This article is originally from the Bangor Daily News and was posted on the
State of Maine flies its flag, up to a limit
Bangor Daily News, Bangor, Maine
Oct. 27, 2001, by Bruce Kyle
OWLS HEAD, Maine - In those first awful days after Sept. 11, air freight shipments throughout the country were banned. Here in Maine, this had the potential to be disastrous for the lobster industry and its highly perishable product. A vigorous advertising campaign, joined by many public officials, urged lobster consumption as a patriotic gesture. The public responded and disaster was averted.
When Master Chief James Kalloch retires from the United States Navy in early 2003, he wants to resume the life he left behind when he dropped out of high school back in 1970 to serve his country. He wants to be an Owls Head lobsterman.
Jim Kalloch has served his country well - his rank, that of the highest noncommissioned officer in the Navy, is ample evidence. His problem, according to the state law that decides who gets a lobster license and who does not, is that he's served his country too long.
It takes a lot to befuddle a master chief in the U.S. Navy, so when Jim Kalloch says, "I never in my wildest dreams thought anything like this could happen," figure something's really gone wrong in the way that only happens when lawmakers and lobbyists hook up.
The issue seems simple in these days of flags flying everywhere; it's one of fairness and gratitude. Jim Kalloch grew up in Owls Head, fished from the time he was old enough to stuff a bait bag. He held his first license in 1963, when he was just 11 years old; he held a license the day he walked out of Rockland High and joined the Marines.
Four years in Vietnam and Beirut, three in the reserves and, in 1977, the Navy. Submarines at first, then aircraft carriers. Twice he was stationed at Portsmouth Naval Shipyard and renewed his Maine lobster license, the last time in 1995. In 1999, he was transferred to Winter Harbor and, with the 30-year mark just a few years off (the time in the reserves doesn't count), he inquired about getting a license and tags for a modest 200 traps when he retired. Thirty years for his country and all he wanted in return was a piece of paper allowing him to work.
This is where it gets complicated, where the lawmakers and lobbyists come in.
Back in the mid-'90s, long after all the flags that flew everywhere during Desert Storm had been put away, about the time Jim Kalloch was working the flight deck of carriers flying missions into Iraq, the Maine Legislature decided the state's premier fishery needed more conservation. The legislation it produced - with the help of the lobster industry - didn't have nearly as much to do with conserving lobsters (landings remained as high as ever) as it did with keeping outsiders out. By the time Jim Kalloch hit Winter Harbor, a public resource in a public ocean had pretty much been turned into private property.
So in '99 he was told the limited-entry law meant he couldn't get a license because he didn't have a license the year before. Even if he got one, the management zone he wants to fish in - one of seven in the state - is closed, which means three lobstermen have to quit before one new licensee can start and the waiting list to be that one was long. (If you think this had anything to do with conservation, consider the impact one guy with 200 traps would have had in a zone with more than 1,200 lobster licensees, most enjoying a trap limit of 800.)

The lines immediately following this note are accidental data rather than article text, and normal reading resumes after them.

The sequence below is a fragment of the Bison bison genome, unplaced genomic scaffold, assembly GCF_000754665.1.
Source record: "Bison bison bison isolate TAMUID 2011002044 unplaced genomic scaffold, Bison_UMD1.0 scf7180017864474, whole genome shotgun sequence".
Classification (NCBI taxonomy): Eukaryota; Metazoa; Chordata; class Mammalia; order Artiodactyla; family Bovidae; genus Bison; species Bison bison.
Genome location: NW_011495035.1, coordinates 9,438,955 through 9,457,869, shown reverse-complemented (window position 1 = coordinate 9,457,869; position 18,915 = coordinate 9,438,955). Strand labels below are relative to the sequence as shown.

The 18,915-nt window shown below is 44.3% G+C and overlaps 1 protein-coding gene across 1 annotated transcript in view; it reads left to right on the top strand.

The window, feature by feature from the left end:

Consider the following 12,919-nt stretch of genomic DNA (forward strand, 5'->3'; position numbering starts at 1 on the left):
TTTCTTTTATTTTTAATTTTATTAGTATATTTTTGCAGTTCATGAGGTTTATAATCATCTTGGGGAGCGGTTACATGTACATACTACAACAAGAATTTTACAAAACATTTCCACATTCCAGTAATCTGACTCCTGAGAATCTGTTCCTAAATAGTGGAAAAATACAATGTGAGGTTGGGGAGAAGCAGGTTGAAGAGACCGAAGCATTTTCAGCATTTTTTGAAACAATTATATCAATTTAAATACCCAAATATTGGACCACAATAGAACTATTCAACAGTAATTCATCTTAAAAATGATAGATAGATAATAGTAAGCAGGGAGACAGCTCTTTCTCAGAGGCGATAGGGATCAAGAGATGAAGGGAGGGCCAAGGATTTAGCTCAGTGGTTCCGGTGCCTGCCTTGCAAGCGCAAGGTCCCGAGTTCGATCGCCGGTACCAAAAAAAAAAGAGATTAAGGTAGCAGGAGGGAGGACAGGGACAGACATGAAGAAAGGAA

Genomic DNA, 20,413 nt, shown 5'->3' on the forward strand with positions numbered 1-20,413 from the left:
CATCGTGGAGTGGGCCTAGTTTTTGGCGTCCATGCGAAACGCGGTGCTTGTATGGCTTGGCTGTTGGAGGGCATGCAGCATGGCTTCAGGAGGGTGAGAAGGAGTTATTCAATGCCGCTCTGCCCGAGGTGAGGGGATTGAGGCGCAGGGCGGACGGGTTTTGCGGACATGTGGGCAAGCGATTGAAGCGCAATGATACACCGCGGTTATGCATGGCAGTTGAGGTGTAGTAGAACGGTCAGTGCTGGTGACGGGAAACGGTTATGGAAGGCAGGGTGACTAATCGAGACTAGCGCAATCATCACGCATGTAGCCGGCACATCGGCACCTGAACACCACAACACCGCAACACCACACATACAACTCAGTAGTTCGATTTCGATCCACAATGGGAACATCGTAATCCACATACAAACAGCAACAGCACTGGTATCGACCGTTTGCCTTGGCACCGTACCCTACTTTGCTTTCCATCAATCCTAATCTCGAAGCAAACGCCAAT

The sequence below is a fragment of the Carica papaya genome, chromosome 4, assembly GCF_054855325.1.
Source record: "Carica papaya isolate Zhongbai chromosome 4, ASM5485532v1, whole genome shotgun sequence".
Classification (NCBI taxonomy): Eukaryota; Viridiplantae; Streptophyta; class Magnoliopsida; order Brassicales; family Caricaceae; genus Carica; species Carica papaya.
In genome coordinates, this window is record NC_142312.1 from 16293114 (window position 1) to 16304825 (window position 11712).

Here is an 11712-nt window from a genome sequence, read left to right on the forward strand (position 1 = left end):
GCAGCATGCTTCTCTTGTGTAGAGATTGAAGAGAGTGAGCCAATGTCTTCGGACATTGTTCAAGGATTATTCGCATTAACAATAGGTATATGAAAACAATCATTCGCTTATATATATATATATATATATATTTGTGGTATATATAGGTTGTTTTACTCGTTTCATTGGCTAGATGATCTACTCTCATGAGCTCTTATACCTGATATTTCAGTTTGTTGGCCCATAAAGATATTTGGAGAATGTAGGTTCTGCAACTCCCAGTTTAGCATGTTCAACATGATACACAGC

In 2000, with those flags buried deep in closets and stashed high in attics, the Legislature added some exemptions to the limited-entry restrictions - for high school kids who'd worked as apprentices (most are kids of lobstermen), for former licensees over age 70 and, miraculously, for those who'd left the business to serve in the military.
Problem solved, right?
Wrong. The military exemption only applied to those who'd left to serve just one tour of duty - no more than six years from last license to honorable discharge. Jim Kalloch missed that window of opportunity - last license in '95, discharge in '03. He did get to go before the Legislature's Marine Resources Committee to appeal for special consideration. "Begging in front of 150 people in an open hearing was the most humiliating thing I've ever done," he says. Of course his appeal was rejected.
He was told, however, that he could get an apprentice license and spend a couple of years stuffing bait bags, just like he did when he was 11, rather like his first leave to visit home as a young Marine serving in Vietnam. He had food thrown on him at the Los Angeles airport, he was spat upon at Logan and, when he finally got to Rockland, a cab driver took one look at his uniform, called him a "killer" and refused to drive him to Owls Head. So he walked.
The reason, explicitly stated in discussions at the time, that lawmakers limited the military exemption to one tour - readers with acute sensitivity to outrageous examples of ingratitude should avert their eyes - is that they (and their lobster industry advisors) felt that with one tour you were serving your country. Anything more and you've made a career choice, just like a lobsterman who stays home makes his career choice. Maybe back in 2000 that didn't seem so outrageously ungrateful. Today, we know that most of us just have careers. Others, and U.S. Navy master chiefs surely belong in this category, have something more.
This can be fixed easily and quickly. Lawmakers are preparing for a new session that starts in January. The military exemption limit of one tour can be wiped off the books in a day. We can tell Maine's young men and women who fish that, whether they serve their country for six years or for 30, they'll have their job when they come home. If not, let's just put the flags away. Or at least quit wrapping lobsters in them.
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